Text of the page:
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December 2007

Queen Latifah
Trav’lin’ Light
Verve

The title is a bit ironic. For this 13-track collection, a follow-up to Latifah’s 2004 The Dana Owens Album, she’s carrying a lot of baggage. There’s the small army of producers (with Ron Fair and Tommy LiPuma dividing 12 of the tracks and Marc Shaiman stepping in for a thirteenth) and accompanists: alternating drummers Abe Laboriel Jr., and Jeff Hamilton; four different bassists (Christian McBride among them), an equal number of keyboardists (led by George Duke, who handles piano and Rhodes duties on four tracks), five guitarists, two arrangers (Jerry Hay and John Clayton), plus enough brass, woodwinds, strings and background vocalists to fill an entire page of liner notes. There’s also the weight of history. Can a politicized rapper turned Oscar-nominated actress be taken seriously when she makes a mid-career segue into soul-infused jazz singing? Critics began sharpening their venomous darts long before the album’s late-September release.

Truth is, as velvet-smooth journeys into the pop-jazz canon go, Trav’lin’ Light is an estimable exercise in showmanship, shaped by a well-seasoned pro who, though perhaps lacking the daring of a Cassandra Wilson or Diana Krall, is deserving of respectful attention. Sure, her cover of 10cc’s “I’m Not In Love” is a little too Diana Ross, and, yes, her reading of Smokey Robinson’s “What Love Has Joined Together” ventures nary an inch from its carefully choreographed Motown roots. But those are the exceptions here, not the rule. Listen to Latifah’s tender melding of bruised pain and hard-earned self-respect on “Georgia Rose,” hear her wade gently into “Quiet Nights of Quiet Stars,” embrace the breezy joie de vivre of Peggy Lee’s “I Love Being Here with You,” bring “I’m Gonna Live Till I Die” to a life-affirming boil, percolate the sassy acumen of the Pointer Sisters’ “How Long,” then slide into the simmering sensuality of “I Want a Little Sugar In My Bowl.” Then you’ll know the oft-applied affirmation “multi-talented” is fully appropriate.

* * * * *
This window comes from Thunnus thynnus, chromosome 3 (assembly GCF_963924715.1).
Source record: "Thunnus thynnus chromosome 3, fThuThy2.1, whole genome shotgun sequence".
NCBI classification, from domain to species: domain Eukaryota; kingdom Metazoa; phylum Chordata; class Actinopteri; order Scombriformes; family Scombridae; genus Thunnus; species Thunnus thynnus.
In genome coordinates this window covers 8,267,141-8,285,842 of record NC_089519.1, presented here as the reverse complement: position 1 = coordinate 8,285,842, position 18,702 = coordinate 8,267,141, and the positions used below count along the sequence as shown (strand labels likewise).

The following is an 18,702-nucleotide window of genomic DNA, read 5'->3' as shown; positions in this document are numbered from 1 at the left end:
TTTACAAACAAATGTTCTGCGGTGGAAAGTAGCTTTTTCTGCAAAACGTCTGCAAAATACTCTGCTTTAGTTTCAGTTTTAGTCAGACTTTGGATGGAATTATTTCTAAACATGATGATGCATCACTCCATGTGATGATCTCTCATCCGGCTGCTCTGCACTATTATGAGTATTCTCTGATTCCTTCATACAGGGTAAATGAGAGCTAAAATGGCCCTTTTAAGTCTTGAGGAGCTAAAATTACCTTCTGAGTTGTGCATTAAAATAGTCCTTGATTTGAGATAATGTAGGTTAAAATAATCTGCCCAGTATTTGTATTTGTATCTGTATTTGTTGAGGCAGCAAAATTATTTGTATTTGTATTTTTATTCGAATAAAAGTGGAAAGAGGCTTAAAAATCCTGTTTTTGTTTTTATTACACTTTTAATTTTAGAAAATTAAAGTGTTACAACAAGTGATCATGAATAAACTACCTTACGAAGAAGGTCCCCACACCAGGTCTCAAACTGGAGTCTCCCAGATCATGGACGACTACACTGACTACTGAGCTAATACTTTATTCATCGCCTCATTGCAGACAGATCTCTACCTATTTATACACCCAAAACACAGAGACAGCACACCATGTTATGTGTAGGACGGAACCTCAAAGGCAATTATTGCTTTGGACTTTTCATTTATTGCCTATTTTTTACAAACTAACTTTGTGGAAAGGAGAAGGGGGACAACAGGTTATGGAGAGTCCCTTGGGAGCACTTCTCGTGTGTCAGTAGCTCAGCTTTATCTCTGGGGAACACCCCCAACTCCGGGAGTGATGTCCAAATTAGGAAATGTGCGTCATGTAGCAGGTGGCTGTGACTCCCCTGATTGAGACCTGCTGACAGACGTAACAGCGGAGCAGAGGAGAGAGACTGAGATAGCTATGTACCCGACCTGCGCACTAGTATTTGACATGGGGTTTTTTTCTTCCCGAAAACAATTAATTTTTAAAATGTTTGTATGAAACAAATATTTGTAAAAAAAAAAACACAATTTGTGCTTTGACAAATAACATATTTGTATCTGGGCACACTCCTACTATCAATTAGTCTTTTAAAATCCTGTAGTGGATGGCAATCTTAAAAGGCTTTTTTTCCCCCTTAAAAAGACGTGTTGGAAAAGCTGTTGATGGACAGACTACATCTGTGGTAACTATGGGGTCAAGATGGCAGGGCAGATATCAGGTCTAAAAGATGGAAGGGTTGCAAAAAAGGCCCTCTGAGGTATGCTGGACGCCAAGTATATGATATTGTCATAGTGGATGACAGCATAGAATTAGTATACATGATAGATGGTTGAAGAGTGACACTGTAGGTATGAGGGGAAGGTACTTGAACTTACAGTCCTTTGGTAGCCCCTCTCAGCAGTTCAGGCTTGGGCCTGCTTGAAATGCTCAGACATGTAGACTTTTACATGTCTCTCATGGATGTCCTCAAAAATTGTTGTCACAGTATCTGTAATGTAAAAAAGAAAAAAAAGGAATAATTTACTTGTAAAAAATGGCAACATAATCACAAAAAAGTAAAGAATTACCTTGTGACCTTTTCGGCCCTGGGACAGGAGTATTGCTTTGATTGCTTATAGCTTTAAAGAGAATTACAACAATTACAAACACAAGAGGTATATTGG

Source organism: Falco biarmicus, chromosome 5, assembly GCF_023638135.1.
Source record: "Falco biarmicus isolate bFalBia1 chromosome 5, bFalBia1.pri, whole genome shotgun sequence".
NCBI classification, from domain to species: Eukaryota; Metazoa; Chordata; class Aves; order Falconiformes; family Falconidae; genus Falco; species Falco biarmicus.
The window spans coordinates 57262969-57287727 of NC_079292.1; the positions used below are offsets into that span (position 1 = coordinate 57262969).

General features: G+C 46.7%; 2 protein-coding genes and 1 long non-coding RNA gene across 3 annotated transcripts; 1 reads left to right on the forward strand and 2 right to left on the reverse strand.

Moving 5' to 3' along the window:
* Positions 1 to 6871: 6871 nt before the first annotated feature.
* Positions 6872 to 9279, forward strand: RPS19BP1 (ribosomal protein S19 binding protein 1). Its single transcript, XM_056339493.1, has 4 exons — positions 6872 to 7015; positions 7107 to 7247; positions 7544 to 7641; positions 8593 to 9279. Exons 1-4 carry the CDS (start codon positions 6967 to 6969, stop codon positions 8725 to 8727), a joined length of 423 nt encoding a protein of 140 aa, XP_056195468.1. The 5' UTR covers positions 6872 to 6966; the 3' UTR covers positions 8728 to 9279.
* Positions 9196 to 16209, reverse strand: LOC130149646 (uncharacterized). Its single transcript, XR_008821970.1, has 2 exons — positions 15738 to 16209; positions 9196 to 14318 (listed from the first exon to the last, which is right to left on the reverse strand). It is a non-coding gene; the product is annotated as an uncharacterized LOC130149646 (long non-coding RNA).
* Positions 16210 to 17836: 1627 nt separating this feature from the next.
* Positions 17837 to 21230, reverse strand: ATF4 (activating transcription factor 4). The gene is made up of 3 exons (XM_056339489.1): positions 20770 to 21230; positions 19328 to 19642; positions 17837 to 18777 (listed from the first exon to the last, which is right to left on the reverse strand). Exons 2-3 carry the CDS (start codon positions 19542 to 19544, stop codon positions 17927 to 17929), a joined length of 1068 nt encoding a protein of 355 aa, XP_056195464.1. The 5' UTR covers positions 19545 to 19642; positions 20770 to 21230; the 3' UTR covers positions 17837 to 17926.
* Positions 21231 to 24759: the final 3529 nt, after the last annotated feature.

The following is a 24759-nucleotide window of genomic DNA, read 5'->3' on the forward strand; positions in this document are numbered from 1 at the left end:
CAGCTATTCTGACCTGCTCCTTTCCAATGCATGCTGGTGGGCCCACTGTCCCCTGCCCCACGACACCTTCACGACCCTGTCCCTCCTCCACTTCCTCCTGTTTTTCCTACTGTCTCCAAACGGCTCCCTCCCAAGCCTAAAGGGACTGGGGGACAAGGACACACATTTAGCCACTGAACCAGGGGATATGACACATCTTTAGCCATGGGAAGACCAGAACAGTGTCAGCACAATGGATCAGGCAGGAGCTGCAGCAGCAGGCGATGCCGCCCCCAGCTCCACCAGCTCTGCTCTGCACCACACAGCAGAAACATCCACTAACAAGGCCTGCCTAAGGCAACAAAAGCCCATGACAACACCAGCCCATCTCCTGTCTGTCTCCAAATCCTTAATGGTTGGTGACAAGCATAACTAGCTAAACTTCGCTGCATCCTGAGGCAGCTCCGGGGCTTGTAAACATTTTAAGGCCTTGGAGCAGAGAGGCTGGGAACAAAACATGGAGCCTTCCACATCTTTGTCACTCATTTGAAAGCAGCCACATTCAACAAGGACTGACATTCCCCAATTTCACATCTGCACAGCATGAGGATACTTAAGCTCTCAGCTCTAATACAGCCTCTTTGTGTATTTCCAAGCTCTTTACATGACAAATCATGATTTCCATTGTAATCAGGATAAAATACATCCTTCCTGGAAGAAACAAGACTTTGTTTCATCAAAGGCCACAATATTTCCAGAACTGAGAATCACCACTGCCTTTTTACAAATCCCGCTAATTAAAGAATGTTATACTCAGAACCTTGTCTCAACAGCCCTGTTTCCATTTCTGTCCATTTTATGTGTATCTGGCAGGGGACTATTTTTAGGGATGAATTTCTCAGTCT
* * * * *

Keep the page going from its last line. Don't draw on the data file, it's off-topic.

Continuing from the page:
Originally published in December 2007
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